Meet Dr. Barbara Mertz, also known as Barbara Michaels and Elizabeth Peters. She was an Egyptologists and a famous author of fiction mystery novels. Her novels often contain strong female characters that were smart, witty, and adventurous. She also frequently used her knowledge of ancient Egypt and archaeology of the 19th century to enhance her characters, especially those in the Amelia Peabody series.
I have a very personal connection with Dr. Mertz, even though I had not heard of her or her books until after her death in 2013.
In the summer of 2013, I had just graduated high school and was preparing to go to college to study Archaeology and Creative Writing. I was excited when I attended orientation at my new school in New York and signed up for my first archaeology class. When I returned, my mother had cut out an obituary from the Washington Post. That was when I first read about Barbara Mertz, who by day wrote mystery novels about educated, smart female characters, and by night held a Ph.D. in Egyptology.
She was the perfect role model for me because her two passions fell directly in line with mine. I have been writing novels since I was 13 and originally wanted to study creative writing in school, with archaeology being a “safe, backup job” (oh, little did young Melissa know how the world works). What really struck me was that she died the day that I signed up for my first college classes. Some don’t believe in fate or coincidences, but I definitely do, so I saw this as a sign that I was on the right path. That I could follow in Barbara’s Mertz footsteps. I have kept her obituary hanging in my dorm and apartment ever since to remember that there are lots of paths and there is no right path.
Now…let’s get to know Dr. Barbara Mertz!
She was born Barbara Louise Gross in Canton, Illinois on September 29, 1927. Even though there was no public library in her little town, her parents were avid readers and turned her on to the classics when she was quite young. When she was in fourth grade, her family moved to Chicago and her horizons expanded. Barbara’s aunt took her to the Oriental Institute in Chicago, which is a large research organization and museum within the University of Chicago when she was 13 which she has stately originally sparked her interest in archaeology and Ancient Egypt.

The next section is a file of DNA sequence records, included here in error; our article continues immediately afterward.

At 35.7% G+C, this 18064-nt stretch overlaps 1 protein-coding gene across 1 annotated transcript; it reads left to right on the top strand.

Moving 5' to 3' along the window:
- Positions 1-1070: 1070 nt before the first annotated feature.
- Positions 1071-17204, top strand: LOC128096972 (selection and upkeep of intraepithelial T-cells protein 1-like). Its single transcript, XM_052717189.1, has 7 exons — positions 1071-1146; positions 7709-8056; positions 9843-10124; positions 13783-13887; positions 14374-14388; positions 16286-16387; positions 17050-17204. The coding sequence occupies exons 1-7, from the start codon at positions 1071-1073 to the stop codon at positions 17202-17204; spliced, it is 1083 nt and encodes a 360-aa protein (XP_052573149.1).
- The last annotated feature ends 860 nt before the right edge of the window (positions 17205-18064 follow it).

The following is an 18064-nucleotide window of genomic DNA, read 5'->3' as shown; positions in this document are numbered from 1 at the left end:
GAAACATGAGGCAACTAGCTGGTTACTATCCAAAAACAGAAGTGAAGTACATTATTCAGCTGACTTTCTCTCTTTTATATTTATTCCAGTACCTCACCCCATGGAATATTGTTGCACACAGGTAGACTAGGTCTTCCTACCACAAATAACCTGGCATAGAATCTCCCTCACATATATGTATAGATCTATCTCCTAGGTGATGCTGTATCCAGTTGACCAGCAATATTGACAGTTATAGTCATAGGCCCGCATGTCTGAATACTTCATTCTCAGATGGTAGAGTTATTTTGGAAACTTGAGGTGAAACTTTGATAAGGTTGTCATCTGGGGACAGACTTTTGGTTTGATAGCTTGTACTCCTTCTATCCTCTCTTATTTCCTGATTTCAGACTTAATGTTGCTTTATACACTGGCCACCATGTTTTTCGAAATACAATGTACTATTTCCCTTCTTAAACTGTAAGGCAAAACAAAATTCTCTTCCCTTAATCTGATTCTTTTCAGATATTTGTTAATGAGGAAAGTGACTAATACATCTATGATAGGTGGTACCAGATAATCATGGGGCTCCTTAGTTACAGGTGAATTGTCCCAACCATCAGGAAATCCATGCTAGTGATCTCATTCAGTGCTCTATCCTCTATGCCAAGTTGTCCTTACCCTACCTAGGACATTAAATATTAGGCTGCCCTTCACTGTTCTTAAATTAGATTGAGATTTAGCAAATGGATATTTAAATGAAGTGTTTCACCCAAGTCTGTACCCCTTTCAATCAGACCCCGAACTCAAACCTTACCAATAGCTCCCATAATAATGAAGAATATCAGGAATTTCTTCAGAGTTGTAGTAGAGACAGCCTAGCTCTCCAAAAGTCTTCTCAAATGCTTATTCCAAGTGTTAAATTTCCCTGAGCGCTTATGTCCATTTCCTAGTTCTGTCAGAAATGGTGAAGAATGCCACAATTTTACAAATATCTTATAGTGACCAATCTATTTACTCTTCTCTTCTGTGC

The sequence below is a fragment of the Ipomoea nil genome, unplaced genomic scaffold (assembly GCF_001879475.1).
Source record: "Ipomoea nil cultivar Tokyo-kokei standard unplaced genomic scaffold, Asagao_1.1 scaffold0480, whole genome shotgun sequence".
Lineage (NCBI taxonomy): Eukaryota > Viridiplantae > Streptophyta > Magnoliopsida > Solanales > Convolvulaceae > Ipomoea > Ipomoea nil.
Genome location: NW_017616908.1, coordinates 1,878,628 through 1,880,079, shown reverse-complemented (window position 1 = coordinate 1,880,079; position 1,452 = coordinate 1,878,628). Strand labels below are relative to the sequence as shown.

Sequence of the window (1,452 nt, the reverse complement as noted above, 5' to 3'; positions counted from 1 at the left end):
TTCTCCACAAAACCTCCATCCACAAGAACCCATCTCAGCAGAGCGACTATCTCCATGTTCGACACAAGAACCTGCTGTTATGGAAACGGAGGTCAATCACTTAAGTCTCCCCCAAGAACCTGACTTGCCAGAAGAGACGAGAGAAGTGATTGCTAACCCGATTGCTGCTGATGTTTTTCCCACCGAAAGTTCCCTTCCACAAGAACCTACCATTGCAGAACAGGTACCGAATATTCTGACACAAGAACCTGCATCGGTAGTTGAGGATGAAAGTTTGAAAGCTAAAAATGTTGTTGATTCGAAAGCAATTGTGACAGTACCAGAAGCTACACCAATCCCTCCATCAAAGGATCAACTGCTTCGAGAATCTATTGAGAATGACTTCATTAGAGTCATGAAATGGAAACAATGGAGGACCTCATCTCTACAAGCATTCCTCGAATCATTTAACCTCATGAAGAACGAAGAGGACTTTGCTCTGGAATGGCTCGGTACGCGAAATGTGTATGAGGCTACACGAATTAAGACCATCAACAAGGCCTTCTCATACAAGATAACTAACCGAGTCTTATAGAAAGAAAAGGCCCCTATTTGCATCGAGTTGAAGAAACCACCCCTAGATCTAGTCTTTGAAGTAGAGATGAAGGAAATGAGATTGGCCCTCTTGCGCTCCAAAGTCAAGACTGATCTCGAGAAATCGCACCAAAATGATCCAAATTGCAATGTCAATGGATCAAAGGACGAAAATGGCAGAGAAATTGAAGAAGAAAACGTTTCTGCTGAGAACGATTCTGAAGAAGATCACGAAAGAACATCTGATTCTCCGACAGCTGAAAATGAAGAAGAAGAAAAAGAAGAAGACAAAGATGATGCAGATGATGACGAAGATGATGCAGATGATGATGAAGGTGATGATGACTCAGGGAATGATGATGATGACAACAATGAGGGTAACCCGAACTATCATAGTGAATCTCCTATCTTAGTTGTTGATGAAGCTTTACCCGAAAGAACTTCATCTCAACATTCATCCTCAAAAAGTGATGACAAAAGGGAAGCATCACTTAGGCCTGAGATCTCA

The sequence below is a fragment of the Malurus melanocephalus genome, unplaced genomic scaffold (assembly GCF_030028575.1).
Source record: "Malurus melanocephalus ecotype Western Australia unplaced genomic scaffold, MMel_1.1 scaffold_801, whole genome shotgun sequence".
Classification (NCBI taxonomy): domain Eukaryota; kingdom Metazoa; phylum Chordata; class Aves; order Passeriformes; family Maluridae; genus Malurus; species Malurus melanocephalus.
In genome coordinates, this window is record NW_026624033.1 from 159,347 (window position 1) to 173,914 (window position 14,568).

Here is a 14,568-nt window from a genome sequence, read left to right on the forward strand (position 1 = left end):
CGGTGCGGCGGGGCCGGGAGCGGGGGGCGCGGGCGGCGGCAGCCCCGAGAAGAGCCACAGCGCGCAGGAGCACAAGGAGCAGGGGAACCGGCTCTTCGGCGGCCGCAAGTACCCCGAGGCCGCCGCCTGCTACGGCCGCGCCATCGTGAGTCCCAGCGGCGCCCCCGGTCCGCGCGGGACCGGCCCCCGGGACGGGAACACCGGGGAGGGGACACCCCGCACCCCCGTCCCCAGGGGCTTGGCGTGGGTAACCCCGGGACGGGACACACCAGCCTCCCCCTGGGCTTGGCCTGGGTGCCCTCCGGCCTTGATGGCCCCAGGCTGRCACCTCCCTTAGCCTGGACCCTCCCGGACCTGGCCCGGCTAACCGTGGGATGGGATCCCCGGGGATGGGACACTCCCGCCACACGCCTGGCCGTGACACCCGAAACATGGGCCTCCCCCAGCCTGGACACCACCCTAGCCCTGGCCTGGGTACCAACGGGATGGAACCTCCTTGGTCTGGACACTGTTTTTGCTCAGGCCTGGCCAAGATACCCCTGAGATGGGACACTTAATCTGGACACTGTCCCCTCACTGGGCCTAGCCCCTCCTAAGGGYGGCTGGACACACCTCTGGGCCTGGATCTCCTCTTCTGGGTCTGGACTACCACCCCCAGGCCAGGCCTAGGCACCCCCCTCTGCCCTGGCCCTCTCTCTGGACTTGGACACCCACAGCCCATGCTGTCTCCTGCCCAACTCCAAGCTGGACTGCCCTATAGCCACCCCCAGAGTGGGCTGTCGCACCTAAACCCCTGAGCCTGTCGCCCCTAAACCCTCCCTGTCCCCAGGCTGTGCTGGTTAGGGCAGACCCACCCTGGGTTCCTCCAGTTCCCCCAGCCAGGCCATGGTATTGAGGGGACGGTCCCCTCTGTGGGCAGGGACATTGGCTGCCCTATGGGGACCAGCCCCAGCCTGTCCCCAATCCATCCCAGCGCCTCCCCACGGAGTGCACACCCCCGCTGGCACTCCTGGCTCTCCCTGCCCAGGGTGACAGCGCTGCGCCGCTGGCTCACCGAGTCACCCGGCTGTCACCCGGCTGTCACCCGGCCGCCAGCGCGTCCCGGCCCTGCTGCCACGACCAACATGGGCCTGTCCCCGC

She didn’t begin writing until she went to high school, where she was once accused of plagiarizing a sonnet she wrote, presumably because her teacher thought it was too good. Even though more women were beginning to attend colleges, archaeology was not a typical major to choose from. Barbara originally attended the University of Chicago to become a teacher (a “typical” job for women at the time). But she stopped after two classes and transferred to the Oriental Institute because she wanted to become an archaeologist.
She graduated from the Oriental Institute with her BA in 1947, her Masters in 1950, and her Ph.D. in 1952. She studied under John A. Wilson, an Egyptologist, and epigrapher who worked with James Henry Breasted in Luxor and was the chairman of the UNESCO Consultative Committee for the Salvage of Nubian Monuments when the Aswan High Dam was built in Egypt. Her Ph.D. Dissertation was called, “Certain Titles of the Egyptian Queens and Their Bearing on the Hereditary Right to the Throne.”
After she graduated with her Ph.D., she found it very difficult to find positions in Egyptology. She even once overheard her colleagues say that they would not have to worry about her, “because she’ll be married soon.” Egyptology is an extremely hard career to enter, but at the time it was even harder for females to do so.